“It was going to be a discontented winter, but now it looks like glorious summer” said incoming Congressman Richard Plantagenet on the new GOP voter outreach plan.
Speaking from his house in York, PA this week, the Tea Party favorite and former florist was proudly modest in explaining how the 112th Congress will rewrite history, literally.
“What can I tell you? It was rough at first, but we rose above it in the best sense of American can-do spirit. We painted ourselves into a corner during the campaign season. Our anti-earmark positioning brought in the votes, but sacrificed a campaign revenue stream.
“I don’t have to tell you, that the 2010 election season was a real tempest. To be elected, or not to be adequately funded for the 2012 campaign, that seemed like the question. But then we came up with our ‘Forgive The Dead’ initiative, and I think we’ll do all right now.”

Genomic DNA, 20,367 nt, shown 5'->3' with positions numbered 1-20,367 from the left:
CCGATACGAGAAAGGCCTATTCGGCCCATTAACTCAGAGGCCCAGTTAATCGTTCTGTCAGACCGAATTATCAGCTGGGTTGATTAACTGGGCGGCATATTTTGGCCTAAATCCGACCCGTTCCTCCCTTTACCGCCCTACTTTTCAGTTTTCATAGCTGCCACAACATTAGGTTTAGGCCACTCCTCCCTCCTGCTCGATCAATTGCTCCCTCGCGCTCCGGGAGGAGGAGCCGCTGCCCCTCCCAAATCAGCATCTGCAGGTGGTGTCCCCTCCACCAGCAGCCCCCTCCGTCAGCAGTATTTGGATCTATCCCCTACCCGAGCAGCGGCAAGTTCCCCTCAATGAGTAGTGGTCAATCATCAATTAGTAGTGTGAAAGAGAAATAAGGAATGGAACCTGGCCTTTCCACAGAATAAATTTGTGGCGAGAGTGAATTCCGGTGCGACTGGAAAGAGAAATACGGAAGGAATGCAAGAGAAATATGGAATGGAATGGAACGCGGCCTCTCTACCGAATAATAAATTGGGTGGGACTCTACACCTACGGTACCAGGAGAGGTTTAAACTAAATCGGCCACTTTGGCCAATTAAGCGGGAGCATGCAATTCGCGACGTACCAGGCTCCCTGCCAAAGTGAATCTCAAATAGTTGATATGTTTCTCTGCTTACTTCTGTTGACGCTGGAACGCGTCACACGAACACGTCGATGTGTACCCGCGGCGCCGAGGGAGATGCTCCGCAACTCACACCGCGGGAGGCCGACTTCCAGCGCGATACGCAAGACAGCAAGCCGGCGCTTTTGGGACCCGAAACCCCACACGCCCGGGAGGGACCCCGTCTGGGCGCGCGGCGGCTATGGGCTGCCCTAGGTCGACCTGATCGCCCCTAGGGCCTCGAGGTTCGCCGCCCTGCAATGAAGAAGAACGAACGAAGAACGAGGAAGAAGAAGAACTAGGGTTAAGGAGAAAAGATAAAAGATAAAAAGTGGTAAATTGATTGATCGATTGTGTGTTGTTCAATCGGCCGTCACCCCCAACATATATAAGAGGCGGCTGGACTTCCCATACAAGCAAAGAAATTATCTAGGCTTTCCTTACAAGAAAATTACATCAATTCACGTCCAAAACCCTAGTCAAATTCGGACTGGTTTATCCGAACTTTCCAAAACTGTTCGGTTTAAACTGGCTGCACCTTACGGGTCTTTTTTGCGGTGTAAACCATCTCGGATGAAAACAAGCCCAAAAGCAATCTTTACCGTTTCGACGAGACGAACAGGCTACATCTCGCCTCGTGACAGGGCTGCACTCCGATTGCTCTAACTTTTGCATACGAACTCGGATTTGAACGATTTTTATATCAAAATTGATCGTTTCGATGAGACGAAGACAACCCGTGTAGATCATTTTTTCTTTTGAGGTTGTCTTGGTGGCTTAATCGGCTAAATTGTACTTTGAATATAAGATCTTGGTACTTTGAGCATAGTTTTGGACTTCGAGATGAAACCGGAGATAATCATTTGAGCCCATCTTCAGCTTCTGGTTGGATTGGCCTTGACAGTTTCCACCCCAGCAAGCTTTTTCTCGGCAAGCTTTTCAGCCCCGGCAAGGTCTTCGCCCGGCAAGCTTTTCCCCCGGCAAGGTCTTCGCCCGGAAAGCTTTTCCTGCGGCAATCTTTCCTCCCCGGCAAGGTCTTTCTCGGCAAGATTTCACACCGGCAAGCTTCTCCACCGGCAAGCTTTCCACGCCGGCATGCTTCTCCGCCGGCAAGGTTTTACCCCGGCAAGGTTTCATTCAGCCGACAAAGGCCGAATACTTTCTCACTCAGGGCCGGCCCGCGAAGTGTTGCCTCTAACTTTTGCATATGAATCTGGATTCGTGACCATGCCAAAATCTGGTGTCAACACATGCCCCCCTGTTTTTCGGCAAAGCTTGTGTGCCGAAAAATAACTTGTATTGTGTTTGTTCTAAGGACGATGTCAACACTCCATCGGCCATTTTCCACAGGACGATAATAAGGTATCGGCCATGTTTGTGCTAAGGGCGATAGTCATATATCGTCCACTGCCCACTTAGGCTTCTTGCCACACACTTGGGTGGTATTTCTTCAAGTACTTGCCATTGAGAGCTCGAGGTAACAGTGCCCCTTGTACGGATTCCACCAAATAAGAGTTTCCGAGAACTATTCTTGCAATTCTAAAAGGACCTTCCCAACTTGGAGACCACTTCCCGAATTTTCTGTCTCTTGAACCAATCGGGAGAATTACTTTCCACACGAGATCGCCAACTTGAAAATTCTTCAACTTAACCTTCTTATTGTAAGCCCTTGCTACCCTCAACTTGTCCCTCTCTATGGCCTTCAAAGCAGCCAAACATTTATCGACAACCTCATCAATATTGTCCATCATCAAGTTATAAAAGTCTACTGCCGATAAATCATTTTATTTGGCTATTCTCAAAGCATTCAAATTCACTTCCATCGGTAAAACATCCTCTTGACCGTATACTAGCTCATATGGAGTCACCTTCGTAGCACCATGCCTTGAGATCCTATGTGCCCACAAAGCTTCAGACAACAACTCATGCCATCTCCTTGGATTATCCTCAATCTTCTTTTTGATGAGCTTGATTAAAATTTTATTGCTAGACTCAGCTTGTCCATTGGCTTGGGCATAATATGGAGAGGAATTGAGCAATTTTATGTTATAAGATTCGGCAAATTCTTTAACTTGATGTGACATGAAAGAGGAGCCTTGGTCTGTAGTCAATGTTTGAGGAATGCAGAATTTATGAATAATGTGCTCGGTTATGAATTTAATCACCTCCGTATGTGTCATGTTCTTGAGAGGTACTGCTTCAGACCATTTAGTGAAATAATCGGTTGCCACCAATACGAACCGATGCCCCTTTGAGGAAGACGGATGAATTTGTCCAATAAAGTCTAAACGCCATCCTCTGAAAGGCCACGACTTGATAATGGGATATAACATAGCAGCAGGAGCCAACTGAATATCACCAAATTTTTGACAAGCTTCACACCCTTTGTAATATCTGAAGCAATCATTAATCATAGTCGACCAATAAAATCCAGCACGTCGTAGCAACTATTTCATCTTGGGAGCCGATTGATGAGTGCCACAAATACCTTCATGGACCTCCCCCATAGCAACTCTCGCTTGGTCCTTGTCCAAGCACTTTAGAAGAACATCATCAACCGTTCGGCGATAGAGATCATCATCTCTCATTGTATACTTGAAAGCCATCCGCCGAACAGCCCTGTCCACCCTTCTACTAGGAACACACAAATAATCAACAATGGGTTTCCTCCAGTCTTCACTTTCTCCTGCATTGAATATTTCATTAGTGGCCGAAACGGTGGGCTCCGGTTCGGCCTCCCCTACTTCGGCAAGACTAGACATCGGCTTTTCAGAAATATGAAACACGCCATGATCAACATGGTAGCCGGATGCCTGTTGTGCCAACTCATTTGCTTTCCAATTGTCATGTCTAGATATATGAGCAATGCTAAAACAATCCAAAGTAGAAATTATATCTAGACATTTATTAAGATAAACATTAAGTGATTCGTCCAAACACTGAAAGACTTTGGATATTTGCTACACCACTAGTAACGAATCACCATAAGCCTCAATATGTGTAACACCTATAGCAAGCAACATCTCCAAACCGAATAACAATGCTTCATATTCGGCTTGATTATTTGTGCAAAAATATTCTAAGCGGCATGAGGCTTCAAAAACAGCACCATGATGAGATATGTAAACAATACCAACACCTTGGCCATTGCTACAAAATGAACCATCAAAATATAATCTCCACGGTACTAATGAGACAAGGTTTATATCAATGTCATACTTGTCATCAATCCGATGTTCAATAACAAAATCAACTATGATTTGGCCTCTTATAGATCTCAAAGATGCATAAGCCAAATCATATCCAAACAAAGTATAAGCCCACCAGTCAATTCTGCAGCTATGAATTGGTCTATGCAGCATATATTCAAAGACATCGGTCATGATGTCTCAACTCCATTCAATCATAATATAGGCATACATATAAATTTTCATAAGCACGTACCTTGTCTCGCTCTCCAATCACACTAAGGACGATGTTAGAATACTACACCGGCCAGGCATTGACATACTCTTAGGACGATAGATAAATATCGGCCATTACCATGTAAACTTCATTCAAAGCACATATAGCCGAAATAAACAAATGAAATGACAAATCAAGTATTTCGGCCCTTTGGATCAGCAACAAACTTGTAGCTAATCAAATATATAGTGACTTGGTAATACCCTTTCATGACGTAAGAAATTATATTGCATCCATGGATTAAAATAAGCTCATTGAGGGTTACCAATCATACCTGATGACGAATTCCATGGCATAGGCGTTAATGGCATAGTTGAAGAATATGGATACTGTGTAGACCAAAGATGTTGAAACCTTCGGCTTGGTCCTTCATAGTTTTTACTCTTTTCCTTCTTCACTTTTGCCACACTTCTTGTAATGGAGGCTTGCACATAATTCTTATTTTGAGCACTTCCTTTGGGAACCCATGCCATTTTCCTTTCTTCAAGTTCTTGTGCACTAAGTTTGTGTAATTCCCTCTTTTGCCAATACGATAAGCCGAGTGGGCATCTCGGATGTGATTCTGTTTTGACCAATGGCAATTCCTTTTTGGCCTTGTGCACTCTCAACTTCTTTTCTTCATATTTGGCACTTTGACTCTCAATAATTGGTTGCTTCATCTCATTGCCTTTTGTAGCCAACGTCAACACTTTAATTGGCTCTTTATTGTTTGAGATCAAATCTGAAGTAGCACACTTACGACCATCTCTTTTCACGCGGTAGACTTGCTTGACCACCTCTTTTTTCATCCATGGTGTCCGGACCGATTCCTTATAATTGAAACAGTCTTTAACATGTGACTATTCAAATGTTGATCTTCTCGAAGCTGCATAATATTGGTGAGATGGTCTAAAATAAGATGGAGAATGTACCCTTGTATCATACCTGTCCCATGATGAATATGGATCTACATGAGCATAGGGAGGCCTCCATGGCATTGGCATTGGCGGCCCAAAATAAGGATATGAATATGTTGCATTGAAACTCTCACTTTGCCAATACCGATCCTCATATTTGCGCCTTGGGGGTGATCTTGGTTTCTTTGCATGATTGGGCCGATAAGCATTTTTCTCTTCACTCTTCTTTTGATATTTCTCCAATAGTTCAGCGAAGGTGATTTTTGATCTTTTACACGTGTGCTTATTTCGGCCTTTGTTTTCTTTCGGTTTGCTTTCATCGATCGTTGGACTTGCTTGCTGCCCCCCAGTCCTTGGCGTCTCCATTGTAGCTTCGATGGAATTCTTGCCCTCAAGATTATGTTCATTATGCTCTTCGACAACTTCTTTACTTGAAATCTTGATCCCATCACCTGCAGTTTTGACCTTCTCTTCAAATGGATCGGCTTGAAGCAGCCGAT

The combat veteran and father of three detailed a contribution revenue stream never before tapped by American politicians. “Yeah, with FTD we’re going to pardon popular folk heroes who went to their graves with police records. The implications of this thing are so amazing, it’s mind boggling really. It touches niche markets in our target demographic, and there’s big money in it too; you’d be surprised.”
Plantagenet laid out a sheaf of papers on his desk and told reporters, “These are applications already received, and we don’t even have the Congressional FTD office set up yet.” Examples included a letter from producers of a new Bonnie & Clyde movie, who think it’d be great if the misunderstood Depression era duo were officially pardoned just before the film’s release.
“We got everybody in these requests, I’m not kidding. From DB Cooper to Kurt Cobain, and even the guy who did that ‘Pina Colada’ song; remember it? We’re not going to pardon him though. First, he’s not dead. But even if he was, some things are unforgivable.”